Older women who keep physically active — even if that activity involves taking relatively slow daily walks — are less likely to fall and fracture a hip, according to a study published in the journal JAMA Network Open.
This isn’t the first study to link regular physical activity and a lower risk of hip fractures in older adults, but it is one of the biggest, according to its authors.
The topic is an important one. Currently, more than 300,000 Americans aged 65 and older are hospitalized with a hip fracture each year, according to the Centers for Disease Control and Prevention. Three-quarters of those fractures occur among women, and almost all (95 percent) are the result of falls.
Those numbers are expected to grow significantly in the coming years as the large baby boomer generation continues to age.
Hip fractures can be very serious, for they raise the risk of medical complications such as blood clots, infections and pneumonia. One in five older adults who break a hip die within a year of the injury. Hip fractures can also greatly affect quality of life, making it impossible for people to regain their previous levels of physical functioning.
How the study was done
For the current study, a team of researchers led by epidemiologist Michael LaMonte of the University of Buffalo, analyzed data collected from 77,206 women who were enrolled during the 1990s in the Women’s Health Initiative, a long-term national health study. The women were between the ages of 50 and 79 when they entered the study, and all were ambulatory (able to walk) at the start of the study.
The women filled out a detailed health questionnaire at the time of their enrollment, which included questions about both their recreational activities (such as walking, swimming, biking, dancing and golfing) and non-recreational activities (such vacuuming, gardening and shoveling snow). The questionnaire drilled down on the women’s walking habits in particular, asking specific questions about the length and speed of their walks.
LaMonte and his colleagues followed the women for an average of 14 years. During that time, about a third of the women (25,355) experienced some kind of fracture. Of these, 3,164 were hip fractures. Other common fractures included vertebral ones (4,056), as well as those involving the wrist or forearm (5,473), lower leg (4,140), foot (3,859) and upper arm (2,964).
The researchers then looked at the types and levels of physical activity reported by the women to see if they correlated with their risk of breaking a bone. After controlling for sedentary behavior (time the women spent sitting), they found that, on average, the women who engaged in the most physical activity — no matter what kind or how intense — were 18 percent less likely to have broken their hip than women who were inactive.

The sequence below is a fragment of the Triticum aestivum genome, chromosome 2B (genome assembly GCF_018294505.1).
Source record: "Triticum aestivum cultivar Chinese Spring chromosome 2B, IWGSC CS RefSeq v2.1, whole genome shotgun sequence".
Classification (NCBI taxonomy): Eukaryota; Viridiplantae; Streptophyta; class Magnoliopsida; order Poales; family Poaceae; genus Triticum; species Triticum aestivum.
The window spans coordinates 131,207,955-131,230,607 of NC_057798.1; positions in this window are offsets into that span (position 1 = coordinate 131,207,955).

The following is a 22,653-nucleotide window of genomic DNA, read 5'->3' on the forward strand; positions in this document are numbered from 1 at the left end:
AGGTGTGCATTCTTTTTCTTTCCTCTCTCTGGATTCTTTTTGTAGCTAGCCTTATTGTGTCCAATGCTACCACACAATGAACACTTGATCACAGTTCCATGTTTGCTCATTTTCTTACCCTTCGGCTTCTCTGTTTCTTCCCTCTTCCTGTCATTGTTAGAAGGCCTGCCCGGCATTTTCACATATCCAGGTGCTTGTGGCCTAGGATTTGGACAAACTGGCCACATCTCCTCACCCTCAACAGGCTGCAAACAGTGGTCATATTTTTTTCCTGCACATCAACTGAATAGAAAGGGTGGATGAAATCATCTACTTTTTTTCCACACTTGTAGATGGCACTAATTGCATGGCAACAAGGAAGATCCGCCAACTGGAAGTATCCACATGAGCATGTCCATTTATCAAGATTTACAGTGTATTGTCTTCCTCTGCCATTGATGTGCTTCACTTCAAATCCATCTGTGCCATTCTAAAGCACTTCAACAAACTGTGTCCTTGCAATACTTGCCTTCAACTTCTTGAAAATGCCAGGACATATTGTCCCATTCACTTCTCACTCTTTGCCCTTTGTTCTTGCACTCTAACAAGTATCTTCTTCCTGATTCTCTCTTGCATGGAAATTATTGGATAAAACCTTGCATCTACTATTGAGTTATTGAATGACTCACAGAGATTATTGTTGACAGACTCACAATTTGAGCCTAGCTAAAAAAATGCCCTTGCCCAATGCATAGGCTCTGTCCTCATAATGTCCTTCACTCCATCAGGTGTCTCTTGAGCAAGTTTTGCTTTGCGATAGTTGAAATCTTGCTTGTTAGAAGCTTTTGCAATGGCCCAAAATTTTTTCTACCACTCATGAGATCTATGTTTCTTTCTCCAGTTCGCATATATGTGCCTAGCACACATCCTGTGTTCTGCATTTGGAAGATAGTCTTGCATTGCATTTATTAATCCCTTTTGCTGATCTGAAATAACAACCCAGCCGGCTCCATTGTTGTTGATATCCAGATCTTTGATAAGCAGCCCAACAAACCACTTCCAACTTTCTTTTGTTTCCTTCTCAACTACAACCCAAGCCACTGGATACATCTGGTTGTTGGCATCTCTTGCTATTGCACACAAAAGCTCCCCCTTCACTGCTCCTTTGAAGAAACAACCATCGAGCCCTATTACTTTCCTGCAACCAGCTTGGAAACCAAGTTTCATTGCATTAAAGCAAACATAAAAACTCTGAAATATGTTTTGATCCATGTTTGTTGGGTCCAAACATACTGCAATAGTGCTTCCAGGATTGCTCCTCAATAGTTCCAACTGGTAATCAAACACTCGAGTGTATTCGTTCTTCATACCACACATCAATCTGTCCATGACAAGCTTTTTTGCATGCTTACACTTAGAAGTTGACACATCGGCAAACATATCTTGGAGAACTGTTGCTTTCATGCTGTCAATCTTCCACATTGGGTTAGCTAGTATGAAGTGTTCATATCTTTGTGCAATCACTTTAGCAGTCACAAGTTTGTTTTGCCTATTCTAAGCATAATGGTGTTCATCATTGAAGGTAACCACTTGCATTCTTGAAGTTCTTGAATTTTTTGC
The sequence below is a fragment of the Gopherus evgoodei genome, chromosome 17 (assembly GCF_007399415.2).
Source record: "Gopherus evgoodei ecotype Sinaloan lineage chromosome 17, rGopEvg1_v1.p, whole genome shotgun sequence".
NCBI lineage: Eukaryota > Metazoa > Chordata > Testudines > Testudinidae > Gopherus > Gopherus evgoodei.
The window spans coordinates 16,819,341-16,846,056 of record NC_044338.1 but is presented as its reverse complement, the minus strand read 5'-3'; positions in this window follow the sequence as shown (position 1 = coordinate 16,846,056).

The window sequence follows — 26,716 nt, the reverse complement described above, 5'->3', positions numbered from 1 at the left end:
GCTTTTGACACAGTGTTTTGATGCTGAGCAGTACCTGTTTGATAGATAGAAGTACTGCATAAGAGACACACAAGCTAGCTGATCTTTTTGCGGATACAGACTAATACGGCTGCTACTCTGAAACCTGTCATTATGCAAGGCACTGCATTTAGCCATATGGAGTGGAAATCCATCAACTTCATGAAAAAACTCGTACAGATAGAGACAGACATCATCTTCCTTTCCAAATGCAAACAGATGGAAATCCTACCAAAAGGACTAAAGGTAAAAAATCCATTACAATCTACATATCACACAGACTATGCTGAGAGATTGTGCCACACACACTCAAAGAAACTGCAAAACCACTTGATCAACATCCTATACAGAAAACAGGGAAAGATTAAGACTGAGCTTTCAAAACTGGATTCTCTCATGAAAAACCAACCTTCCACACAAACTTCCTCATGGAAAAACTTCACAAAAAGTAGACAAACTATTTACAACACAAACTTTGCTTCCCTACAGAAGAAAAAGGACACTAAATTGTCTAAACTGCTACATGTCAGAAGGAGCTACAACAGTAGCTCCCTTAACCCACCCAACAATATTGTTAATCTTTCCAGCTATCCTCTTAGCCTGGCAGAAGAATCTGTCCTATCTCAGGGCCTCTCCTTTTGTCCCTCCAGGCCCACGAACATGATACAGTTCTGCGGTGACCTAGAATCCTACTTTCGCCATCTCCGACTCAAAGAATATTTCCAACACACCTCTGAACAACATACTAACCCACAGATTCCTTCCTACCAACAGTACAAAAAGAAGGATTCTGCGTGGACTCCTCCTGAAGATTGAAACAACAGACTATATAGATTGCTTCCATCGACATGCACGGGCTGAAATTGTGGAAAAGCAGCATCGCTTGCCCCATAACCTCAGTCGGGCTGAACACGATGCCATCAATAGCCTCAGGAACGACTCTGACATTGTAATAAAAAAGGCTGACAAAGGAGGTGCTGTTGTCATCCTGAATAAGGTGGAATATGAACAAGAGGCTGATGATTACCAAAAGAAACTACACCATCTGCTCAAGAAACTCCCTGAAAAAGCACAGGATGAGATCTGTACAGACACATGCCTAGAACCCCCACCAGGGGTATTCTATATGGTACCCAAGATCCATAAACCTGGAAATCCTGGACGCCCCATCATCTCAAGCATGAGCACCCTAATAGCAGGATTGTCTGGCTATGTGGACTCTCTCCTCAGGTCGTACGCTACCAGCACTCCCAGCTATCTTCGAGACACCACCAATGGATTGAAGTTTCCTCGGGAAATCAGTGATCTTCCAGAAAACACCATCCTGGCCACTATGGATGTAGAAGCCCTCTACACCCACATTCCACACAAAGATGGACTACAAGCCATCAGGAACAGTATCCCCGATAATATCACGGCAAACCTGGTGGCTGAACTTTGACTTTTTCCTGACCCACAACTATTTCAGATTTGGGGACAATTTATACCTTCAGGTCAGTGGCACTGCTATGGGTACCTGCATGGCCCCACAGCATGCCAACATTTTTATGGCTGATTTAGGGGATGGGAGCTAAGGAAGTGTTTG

Walking was specifically found to be inversely related to hip fractures. The more walking women did each week — even at relatively slow speeds — the lower their risk of breaking a hip.
The women who exercised the most were also less likely to experience a vertebral fracture.
The analysis did reveal, however, that women who engaged in vigorous physical activity (defined as jogging, tennis, and other aerobics dancing) were at a slightly greater risk for wrist and forearm fractures, and the women who exercised the most overall were also at an increased risk of knee and elbow fractures.
Those higher risks may be because older women who are able to exercise at higher-intensity levels are “more functional and more likely to break a fall with outstretched hands,” LaPonte and his coauthors write.
Limitations and implications
The study comes with important caveats. It’s observational, so can’t prove a cause-and-effect relationship between exercise and the risk of fractures. In addition, the women self-reported their physical activity, and such reports are not always accurate.
Still, as LaMonte and his colleagues point out, the finding of an inverse relationship between physical activity and hip and vertebral fracture “is biologically plausible.”
“Physical activity could attenuate the age-related reduction in spine and hip [bone mineral density]” and “help improve balance, range of motion, and muscle strength, thereby reducing falls,” they explain.
“We were happy to see a strong relationship between walking and lower hip fracture risk,” LaMonte told HealthDay reporter Amy Norton “As we get older, we naturally do less-strenuous physical activity. This suggests that to lower your risk of hip fracture, you don’t need to do anything fancy. It can be as simple as walking.”
FMI: You can read the study in full on the JAMA Network Open website.